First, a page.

U.S. Trade Representative Michael Froman said he was “confident” that Congress would approve the Trans-Pacific Partnership (TPP) but offered no firm timeline for the process, stating that officials were still involved with briefing stakeholders and working to finalize details of the text, including translating the agreement into the various languages of the countries involved.
“We’re going to work with the congressional leadership and the committee leadership on the precise timetable,” Froman told reporters in a conference call hosted last week by the Council on Foreign Relations to discuss the pact’s economic and national security benefits. “It’s too early to tell right now exactly what the pathway will be.”
Froman noted that Trade Promotion Authority (TPA) lays out a series of procedures and milestones that must be followed, such as providing notice at least 90 days before the agreement is signed and ensuring that it’s in the public for at least 60 days. Additionally, the TPA calls for a series of reports and legislative procedures the administration has to go through, meaning that the deal won’t be debated and voted on by Congress until the first quarter of next year at the earliest.
When queried about the implications for the U.S. should, for whatever reason, the TPP be rejected by Congress and end up not being implemented, Froman said:
The rest of the world is not standing still. Our competitors are not standing still. As we speak, other negotiations are going on for other approaches to the global trading system, more mercantilist approaches, more protectionist approaches, approaches that allow for forced transfer of technology or forced transfer of intellectual property, agreements that don’t have labor and environmental provisions or that don’t put disciplines on state-owned enterprises or that don’t maintain free and open Internet.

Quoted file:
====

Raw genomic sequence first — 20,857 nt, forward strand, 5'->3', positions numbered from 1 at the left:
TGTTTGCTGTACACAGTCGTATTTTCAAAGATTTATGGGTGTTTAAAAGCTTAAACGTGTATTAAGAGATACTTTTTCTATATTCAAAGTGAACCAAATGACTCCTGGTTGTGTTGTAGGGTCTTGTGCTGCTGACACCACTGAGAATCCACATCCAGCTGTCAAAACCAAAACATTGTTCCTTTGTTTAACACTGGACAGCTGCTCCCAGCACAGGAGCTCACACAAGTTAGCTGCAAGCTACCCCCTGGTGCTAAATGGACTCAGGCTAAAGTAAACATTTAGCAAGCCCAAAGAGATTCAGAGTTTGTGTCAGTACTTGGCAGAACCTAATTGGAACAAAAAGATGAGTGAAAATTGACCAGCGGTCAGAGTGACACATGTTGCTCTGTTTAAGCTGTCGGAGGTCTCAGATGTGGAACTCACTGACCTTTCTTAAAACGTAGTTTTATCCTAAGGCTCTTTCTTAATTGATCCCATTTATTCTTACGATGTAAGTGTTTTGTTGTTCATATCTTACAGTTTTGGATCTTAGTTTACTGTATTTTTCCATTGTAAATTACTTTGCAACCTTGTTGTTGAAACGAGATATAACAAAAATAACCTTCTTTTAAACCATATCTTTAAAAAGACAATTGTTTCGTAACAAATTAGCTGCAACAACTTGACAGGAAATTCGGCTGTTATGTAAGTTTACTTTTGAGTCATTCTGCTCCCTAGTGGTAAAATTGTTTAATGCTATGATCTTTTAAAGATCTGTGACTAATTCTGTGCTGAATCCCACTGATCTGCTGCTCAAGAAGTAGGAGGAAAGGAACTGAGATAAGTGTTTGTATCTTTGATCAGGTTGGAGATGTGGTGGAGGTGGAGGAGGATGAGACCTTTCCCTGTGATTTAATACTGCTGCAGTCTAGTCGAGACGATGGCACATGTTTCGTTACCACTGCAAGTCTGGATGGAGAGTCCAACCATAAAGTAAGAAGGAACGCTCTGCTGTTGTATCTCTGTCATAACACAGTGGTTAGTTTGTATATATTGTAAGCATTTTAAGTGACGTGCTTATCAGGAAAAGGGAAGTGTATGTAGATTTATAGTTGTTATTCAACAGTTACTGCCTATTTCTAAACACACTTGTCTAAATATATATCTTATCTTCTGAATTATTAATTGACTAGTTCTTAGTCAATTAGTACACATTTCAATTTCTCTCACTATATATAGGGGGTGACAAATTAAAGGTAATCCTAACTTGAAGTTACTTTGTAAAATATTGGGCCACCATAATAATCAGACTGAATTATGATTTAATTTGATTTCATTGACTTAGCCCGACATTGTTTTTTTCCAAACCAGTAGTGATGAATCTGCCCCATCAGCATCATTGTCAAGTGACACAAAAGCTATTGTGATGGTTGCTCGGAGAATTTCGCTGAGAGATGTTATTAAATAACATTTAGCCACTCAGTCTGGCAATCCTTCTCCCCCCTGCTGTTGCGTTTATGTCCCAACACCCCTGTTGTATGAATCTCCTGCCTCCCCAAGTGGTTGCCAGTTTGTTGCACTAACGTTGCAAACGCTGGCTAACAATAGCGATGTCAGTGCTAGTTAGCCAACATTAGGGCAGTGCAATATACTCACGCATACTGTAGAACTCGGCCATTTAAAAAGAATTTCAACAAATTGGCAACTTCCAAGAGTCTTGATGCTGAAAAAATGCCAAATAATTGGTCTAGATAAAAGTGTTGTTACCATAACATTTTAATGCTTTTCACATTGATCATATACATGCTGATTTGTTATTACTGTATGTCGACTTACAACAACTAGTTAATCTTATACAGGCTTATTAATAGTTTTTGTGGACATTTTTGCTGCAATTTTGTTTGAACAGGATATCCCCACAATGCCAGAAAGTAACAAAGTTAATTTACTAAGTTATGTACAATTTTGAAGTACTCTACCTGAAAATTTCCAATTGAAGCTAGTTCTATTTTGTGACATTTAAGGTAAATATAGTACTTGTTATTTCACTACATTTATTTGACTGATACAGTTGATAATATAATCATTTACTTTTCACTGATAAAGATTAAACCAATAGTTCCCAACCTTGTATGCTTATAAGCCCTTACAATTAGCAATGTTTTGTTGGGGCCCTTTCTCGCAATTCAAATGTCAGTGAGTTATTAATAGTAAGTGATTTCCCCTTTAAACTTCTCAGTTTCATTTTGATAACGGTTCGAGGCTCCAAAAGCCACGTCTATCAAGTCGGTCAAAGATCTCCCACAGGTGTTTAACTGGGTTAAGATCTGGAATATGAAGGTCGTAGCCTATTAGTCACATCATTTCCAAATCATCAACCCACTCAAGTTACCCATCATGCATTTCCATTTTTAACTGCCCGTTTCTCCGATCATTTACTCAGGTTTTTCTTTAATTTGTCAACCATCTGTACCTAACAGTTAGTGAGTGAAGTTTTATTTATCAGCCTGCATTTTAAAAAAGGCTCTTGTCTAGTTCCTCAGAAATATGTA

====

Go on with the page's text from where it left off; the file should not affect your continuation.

And, you know, that—living in that world is much more to the advantage of American workers, farmers, ranches, firms of all sizes, if we’re living in a world where TPP defines the rules of the road than if we’re sitting on the sidelines and those rules of the road are set by somebody else. And I think that will become very clear through this debate to members of Congress. And as a result, I’m confident we’ll ultimately have their support.
The wide-ranging discussion also dealt a number of questions, including: the TPP’s impact on the multilateral global trade environment and relations with China; related currency provisions being worked on by the Treasury Department; and the deal’s implementation, compliance and enforcement mechanisms, including the adjudication of trade disputes through measures such as the controversial investor-state resolution process.
Click here to read a transcript of the conference call and/or listen to it as an audio podcast.